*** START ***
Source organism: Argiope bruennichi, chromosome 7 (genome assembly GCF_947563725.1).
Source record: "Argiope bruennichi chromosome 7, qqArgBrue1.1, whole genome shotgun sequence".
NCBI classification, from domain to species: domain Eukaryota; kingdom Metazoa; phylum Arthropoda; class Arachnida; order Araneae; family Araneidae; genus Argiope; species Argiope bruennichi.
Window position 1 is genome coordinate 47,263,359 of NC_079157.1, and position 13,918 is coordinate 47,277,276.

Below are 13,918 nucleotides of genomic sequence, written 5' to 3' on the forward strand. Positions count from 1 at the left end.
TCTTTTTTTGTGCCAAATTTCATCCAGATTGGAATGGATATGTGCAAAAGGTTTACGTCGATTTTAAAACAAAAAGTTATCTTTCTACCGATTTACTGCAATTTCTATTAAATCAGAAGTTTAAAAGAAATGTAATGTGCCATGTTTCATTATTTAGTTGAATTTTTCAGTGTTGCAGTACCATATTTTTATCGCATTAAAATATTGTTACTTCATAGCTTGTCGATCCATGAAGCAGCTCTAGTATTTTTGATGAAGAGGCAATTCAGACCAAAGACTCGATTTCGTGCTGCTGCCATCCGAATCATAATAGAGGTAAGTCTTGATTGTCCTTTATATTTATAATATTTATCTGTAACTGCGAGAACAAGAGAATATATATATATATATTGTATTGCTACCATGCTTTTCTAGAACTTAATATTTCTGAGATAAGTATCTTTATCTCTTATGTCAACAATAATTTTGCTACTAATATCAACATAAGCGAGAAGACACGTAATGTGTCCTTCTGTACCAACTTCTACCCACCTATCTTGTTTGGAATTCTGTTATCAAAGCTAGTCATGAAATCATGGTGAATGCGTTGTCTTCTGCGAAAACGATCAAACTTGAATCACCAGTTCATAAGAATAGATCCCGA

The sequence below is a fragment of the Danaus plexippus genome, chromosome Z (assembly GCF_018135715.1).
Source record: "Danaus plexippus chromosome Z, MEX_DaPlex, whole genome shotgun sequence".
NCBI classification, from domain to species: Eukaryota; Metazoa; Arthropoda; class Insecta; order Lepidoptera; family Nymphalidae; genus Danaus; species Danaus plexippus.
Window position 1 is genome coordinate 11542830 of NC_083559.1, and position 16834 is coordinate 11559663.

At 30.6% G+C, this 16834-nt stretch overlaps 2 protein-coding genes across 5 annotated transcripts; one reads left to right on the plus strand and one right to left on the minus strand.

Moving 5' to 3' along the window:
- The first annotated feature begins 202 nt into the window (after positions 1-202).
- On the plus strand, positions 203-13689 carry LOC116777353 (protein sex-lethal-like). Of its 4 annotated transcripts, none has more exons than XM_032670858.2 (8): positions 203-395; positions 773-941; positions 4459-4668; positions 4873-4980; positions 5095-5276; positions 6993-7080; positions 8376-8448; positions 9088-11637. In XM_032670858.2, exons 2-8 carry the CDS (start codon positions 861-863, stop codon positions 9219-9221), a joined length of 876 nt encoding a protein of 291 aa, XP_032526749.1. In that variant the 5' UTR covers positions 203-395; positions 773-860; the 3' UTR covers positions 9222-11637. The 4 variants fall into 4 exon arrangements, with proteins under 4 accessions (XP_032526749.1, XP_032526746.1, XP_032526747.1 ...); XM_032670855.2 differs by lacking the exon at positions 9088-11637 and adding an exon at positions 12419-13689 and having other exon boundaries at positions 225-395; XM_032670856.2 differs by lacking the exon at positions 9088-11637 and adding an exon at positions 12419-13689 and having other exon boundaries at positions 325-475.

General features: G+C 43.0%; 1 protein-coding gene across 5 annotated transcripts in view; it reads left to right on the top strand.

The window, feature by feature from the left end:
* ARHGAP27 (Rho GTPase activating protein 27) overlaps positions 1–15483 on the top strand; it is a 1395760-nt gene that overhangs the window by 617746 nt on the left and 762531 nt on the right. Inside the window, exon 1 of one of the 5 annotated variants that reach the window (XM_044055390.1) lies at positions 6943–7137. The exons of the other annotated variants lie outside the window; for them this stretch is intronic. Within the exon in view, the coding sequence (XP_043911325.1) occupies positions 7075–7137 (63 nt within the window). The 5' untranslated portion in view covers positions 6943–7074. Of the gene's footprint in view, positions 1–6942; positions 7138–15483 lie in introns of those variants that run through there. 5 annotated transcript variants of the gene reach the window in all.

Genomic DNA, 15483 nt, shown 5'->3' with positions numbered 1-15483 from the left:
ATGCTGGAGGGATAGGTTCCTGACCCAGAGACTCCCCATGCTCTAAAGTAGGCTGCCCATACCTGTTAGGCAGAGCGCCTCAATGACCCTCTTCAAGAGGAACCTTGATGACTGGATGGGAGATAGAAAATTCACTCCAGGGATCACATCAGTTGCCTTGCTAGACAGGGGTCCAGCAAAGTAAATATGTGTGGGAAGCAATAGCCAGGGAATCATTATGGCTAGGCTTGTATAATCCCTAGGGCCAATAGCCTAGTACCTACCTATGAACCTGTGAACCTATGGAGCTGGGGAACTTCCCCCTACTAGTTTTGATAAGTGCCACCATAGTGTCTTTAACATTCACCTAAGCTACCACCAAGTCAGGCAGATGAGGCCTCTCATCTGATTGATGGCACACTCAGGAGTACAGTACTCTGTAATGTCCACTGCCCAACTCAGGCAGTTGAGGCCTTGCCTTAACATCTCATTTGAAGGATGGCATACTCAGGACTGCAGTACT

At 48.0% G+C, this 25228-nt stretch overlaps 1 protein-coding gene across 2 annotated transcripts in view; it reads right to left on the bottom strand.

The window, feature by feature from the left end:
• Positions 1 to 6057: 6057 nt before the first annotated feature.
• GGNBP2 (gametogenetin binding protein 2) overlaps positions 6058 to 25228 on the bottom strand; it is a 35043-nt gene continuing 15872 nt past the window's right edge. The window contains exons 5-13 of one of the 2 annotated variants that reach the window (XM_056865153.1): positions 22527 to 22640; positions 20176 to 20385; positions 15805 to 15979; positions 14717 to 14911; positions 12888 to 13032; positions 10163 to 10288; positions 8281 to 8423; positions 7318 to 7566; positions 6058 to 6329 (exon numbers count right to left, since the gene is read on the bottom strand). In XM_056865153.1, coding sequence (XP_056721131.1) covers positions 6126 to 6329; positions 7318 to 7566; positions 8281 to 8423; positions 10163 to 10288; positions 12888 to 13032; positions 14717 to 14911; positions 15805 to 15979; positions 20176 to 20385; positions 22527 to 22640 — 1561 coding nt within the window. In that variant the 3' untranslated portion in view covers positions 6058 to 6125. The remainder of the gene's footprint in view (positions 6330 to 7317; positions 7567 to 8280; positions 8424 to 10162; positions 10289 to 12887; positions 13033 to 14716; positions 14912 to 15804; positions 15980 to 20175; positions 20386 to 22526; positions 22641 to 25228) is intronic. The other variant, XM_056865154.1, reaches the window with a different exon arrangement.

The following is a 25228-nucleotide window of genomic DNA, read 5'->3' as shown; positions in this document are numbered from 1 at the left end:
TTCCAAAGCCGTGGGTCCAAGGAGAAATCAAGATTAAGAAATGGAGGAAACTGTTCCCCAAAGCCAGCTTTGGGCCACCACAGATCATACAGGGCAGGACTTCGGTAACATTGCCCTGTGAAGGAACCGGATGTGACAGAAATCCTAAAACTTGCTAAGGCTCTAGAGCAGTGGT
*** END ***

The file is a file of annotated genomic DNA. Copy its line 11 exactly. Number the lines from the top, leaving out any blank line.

At 30.6% G+C, this 16834-nt stretch overlaps 2 protein-coding genes across 5 annotated transcripts; one reads left to right on the plus strand and one right to left on the minus strand.